The electrophoretic system used for detecting the homoduplexes and the DAPs has several key features for reducing the chance of genotyping errors. On the one hand it ensures maintenance of homoduplexes and DAPs generated during the PCR, and at the same time induces the formation of new DAPs, so that it is useful for detecting and/or preventing genotyping errors by the GEDAP method. On the other hand, the system also allows resolution of amplification products from dinucleotide-repeat microsatellites with single base resolution and high precision in allele sizing. It is thus useful for reducing the likelihood of genotyping errors due both to the absence of single-base resolution (Smith et al., 1995; Schlötterer, 1998; Wenz et al., 1998), and to anomalous electrophoretic migrations among the alleles within a locus (Kimpton et al., 1995; Prinz et al., 1996).

The resolution and precision of the electrophoretic system become apparent when the homoduplex band sizes are plotted against their relative mobilities, R(f), calculated as the migration distance from the anodal edge of the sample tab to the homoduplex band, divided by the distance from the anodal edge of the tab to the boundary. FIG. 6 shows the resolution and the precision of the electrophoretic system, under the conditions used for resolution of the alleles of the six microsatellites analysed. The observed R(f) differences among homoduplex bands that vary in size by two base pairs, are large enough to discriminate differences of a single base pair. Indeed, single-base differences among homoduplex bands from the dinucleotide-repeat microsatellite locus D11S1759, analysed in our laboratory, are clearly detectable using this electrophoretic system (data not shown).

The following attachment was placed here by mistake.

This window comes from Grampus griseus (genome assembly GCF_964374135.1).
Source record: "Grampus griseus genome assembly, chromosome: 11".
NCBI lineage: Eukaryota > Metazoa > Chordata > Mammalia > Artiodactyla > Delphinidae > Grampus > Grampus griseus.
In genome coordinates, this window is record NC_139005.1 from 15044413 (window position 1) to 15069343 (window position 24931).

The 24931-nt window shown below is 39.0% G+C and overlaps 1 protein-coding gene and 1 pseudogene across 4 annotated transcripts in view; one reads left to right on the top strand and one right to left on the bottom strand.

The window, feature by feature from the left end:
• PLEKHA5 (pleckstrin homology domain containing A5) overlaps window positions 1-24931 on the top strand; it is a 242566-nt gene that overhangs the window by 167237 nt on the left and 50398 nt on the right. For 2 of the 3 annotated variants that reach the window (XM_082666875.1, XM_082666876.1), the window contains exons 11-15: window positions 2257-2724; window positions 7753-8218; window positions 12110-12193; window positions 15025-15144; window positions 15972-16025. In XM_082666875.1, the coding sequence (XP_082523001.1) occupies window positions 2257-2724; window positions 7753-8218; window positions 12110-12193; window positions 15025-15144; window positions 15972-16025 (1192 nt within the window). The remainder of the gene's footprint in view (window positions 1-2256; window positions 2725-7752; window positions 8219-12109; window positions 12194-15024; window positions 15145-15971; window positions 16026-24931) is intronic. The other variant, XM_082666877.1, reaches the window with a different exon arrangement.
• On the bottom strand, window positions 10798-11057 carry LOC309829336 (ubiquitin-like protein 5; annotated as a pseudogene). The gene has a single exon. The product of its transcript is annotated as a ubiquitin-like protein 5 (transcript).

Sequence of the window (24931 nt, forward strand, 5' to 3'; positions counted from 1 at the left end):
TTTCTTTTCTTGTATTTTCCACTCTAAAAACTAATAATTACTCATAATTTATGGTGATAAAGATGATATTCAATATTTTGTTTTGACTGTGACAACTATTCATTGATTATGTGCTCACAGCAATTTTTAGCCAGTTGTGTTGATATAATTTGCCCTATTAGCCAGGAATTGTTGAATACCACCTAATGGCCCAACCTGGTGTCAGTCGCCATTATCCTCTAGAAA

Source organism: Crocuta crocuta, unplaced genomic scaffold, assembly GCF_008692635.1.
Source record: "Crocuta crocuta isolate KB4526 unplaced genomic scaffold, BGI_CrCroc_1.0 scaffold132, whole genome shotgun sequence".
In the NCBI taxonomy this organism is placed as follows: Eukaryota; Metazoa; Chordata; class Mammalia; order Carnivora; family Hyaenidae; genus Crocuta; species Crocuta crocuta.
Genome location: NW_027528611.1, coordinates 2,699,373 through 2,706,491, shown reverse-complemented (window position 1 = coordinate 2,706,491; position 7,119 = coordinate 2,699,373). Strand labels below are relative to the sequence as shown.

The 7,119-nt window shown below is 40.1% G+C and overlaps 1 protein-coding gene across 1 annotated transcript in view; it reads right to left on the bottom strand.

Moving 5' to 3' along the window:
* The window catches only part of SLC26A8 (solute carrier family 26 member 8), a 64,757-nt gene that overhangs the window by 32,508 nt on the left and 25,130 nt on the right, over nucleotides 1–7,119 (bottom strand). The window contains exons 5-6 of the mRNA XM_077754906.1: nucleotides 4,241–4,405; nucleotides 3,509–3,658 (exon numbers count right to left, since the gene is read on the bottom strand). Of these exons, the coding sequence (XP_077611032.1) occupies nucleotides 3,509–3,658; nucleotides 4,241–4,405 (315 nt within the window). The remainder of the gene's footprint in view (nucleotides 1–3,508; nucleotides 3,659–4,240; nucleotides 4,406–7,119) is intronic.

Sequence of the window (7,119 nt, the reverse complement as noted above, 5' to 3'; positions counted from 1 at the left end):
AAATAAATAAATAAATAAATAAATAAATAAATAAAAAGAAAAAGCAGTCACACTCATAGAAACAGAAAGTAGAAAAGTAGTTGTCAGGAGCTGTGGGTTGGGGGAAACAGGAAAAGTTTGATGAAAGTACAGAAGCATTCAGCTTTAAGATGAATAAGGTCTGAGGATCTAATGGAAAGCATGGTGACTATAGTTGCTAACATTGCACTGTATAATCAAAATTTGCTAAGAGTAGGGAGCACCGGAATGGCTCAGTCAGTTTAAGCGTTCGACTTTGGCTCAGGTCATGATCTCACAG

FIG. 6 also shows that this electrophoretic system offers a high level of precision for sizing the homoduplex bands of dinucleotide-repeat microsatellites. It should be remembered that electrophoretic anomalies leading to inaccuracies in allele sizing are typically mobility shifts, band compression or among-allele differences in relative mobilities (Prinz et al., 1996). In FIG. 6, however, it can be seen that there is no evidence of this type of anomaly among the homoduplex bands of the loci analysed.

In addition, the characteristics of this electrophoretic system (non-denaturing conditions, high ionic strength, suitable temperature, etc.) allow maintenance of existing and induction of new homoduplexes and DAPs (FIG. 7, a). It is important to stress that the electrophoretic conditions decisively affect the detection of DAPs. FIG. 7, b shows how the use of both denaturing conditions and a running temperature of 50° C. lead to the detection of allele bands only. This is readily understood in view of the fact that DAPs result from the formation of complexes and/or from conformational changes of amplification products, and that the use of both denaturing conditions and a high temperature prevents the hybridization of nucleic acid strands. It must be remembered that this is the approach followed by conventional genotyping methods, and that the present invention is based on the contrary approach: that is, on the deliberate induction of DAP-generating complex formation and DAP-generating conformational changes.